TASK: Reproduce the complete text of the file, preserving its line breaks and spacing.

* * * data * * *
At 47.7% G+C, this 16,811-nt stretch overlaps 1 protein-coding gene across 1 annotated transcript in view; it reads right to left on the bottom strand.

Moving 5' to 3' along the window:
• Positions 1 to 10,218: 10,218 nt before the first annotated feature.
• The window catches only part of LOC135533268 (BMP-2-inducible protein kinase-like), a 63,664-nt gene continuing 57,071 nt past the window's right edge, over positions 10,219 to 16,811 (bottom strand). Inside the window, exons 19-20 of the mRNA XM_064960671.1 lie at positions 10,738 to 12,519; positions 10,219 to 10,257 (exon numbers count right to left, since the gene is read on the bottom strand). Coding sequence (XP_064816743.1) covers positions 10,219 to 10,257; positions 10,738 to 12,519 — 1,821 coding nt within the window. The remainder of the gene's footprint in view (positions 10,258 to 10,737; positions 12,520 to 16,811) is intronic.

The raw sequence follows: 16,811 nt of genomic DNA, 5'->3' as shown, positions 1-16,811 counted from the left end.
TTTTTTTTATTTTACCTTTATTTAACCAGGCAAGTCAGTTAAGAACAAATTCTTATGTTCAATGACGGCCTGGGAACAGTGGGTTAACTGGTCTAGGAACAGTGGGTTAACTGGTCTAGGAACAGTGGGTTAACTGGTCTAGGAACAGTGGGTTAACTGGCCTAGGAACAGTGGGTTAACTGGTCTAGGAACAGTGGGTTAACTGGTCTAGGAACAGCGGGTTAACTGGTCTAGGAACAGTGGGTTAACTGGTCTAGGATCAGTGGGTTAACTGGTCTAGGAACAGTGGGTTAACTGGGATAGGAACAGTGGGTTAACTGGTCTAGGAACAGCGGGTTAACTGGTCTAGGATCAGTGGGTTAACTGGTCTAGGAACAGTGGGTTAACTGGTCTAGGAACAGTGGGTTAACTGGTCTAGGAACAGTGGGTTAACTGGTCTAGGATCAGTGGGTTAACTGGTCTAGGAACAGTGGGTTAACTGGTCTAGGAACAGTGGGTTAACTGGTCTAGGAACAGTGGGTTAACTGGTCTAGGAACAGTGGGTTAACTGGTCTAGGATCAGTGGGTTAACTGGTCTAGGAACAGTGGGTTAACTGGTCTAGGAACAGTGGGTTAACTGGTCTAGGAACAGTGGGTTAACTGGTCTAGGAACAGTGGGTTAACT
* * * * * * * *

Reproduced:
At 47.7% G+C, this 16,811-nt stretch overlaps 1 protein-coding gene across 1 annotated transcript in view; it reads right to left on the bottom strand.

Moving 5' to 3' along the window:
• Positions 1 to 10,218: 10,218 nt before the first annotated feature.
• The window catches only part of LOC135533268 (BMP-2-inducible protein kinase-like), a 63,664-nt gene continuing 57,071 nt past the window's right edge, over positions 10,219 to 16,811 (bottom strand). Inside the window, exons 19-20 of the mRNA XM_064960671.1 lie at positions 10,738 to 12,519; positions 10,219 to 10,257 (exon numbers count right to left, since the gene is read on the bottom strand). Coding sequence (XP_064816743.1) covers positions 10,219 to 10,257; positions 10,738 to 12,519 — 1,821 coding nt within the window. The remainder of the gene's footprint in view (positions 10,258 to 10,737; positions 12,520 to 16,811) is intronic.

The raw sequence follows: 16,811 nt of genomic DNA, 5'->3' as shown, positions 1-16,811 counted from the left end.
TTTTTTTTATTTTACCTTTATTTAACCAGGCAAGTCAGTTAAGAACAAATTCTTATGTTCAATGACGGCCTGGGAACAGTGGGTTAACTGGTCTAGGAACAGTGGGTTAACTGGTCTAGGAACAGTGGGTTAACTGGTCTAGGAACAGTGGGTTAACTGGCCTAGGAACAGTGGGTTAACTGGTCTAGGAACAGTGGGTTAACTGGTCTAGGAACAGCGGGTTAACTGGTCTAGGAACAGTGGGTTAACTGGTCTAGGATCAGTGGGTTAACTGGTCTAGGAACAGTGGGTTAACTGGGATAGGAACAGTGGGTTAACTGGTCTAGGAACAGCGGGTTAACTGGTCTAGGATCAGTGGGTTAACTGGTCTAGGAACAGTGGGTTAACTGGTCTAGGAACAGTGGGTTAACTGGTCTAGGAACAGTGGGTTAACTGGTCTAGGATCAGTGGGTTAACTGGTCTAGGAACAGTGGGTTAACTGGTCTAGGAACAGTGGGTTAACTGGTCTAGGAACAGTGGGTTAACTGGTCTAGGAACAGTGGGTTAACTGGTCTAGGATCAGTGGGTTAACTGGTCTAGGAACAGTGGGTTAACTGGTCTAGGAACAGTGGGTTAACTGGTCTAGGAACAGTGGGTTAACTGGTCTAGGAACAGTGGGTTAACT